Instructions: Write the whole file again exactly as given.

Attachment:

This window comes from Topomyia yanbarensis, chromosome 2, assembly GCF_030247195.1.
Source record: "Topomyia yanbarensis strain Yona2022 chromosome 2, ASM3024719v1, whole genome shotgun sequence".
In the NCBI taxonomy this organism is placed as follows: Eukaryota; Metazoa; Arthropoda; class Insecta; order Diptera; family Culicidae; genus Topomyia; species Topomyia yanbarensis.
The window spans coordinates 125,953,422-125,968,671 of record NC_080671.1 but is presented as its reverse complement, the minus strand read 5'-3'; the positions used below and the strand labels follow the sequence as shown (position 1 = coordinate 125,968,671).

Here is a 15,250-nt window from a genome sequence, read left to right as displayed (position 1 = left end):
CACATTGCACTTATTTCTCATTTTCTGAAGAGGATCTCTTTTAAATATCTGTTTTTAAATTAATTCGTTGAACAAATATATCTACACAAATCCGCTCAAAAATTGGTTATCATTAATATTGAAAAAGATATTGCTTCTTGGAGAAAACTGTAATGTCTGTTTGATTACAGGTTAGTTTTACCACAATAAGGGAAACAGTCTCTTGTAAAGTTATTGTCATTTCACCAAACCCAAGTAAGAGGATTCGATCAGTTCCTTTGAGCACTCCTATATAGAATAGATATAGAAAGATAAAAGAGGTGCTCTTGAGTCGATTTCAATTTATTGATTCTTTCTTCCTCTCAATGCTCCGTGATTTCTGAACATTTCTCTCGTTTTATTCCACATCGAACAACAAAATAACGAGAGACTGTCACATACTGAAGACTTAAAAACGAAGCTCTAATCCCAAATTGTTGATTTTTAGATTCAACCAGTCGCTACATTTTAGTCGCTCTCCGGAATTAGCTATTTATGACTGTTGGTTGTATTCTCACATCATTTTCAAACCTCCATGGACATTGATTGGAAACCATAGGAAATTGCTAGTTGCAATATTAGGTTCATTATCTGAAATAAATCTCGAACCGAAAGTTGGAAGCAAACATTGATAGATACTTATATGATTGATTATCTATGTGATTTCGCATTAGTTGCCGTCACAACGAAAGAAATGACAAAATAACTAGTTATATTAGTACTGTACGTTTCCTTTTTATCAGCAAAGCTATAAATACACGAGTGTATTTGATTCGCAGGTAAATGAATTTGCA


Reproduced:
This window comes from Topomyia yanbarensis, chromosome 2, assembly GCF_030247195.1.
Source record: "Topomyia yanbarensis strain Yona2022 chromosome 2, ASM3024719v1, whole genome shotgun sequence".
In the NCBI taxonomy this organism is placed as follows: Eukaryota; Metazoa; Arthropoda; class Insecta; order Diptera; family Culicidae; genus Topomyia; species Topomyia yanbarensis.
The window spans coordinates 125,953,422-125,968,671 of record NC_080671.1 but is presented as its reverse complement, the minus strand read 5'-3'; the positions used below and the strand labels follow the sequence as shown (position 1 = coordinate 125,968,671).

Here is a 15,250-nt window from a genome sequence, read left to right as displayed (position 1 = left end):
CACATTGCACTTATTTCTCATTTTCTGAAGAGGATCTCTTTTAAATATCTGTTTTTAAATTAATTCGTTGAACAAATATATCTACACAAATCCGCTCAAAAATTGGTTATCATTAATATTGAAAAAGATATTGCTTCTTGGAGAAAACTGTAATGTCTGTTTGATTACAGGTTAGTTTTACCACAATAAGGGAAACAGTCTCTTGTAAAGTTATTGTCATTTCACCAAACCCAAGTAAGAGGATTCGATCAGTTCCTTTGAGCACTCCTATATAGAATAGATATAGAAAGATAAAAGAGGTGCTCTTGAGTCGATTTCAATTTATTGATTCTTTCTTCCTCTCAATGCTCCGTGATTTCTGAACATTTCTCTCGTTTTATTCCACATCGAACAACAAAATAACGAGAGACTGTCACATACTGAAGACTTAAAAACGAAGCTCTAATCCCAAATTGTTGATTTTTAGATTCAACCAGTCGCTACATTTTAGTCGCTCTCCGGAATTAGCTATTTATGACTGTTGGTTGTATTCTCACATCATTTTCAAACCTCCATGGACATTGATTGGAAACCATAGGAAATTGCTAGTTGCAATATTAGGTTCATTATCTGAAATAAATCTCGAACCGAAAGTTGGAAGCAAACATTGATAGATACTTATATGATTGATTATCTATGTGATTTCGCATTAGTTGCCGTCACAACGAAAGAAATGACAAAATAACTAGTTATATTAGTACTGTACGTTTCCTTTTTATCAGCAAAGCTATAAATACACGAGTGTATTTGATTCGCAGGTAAATGAATTTGCA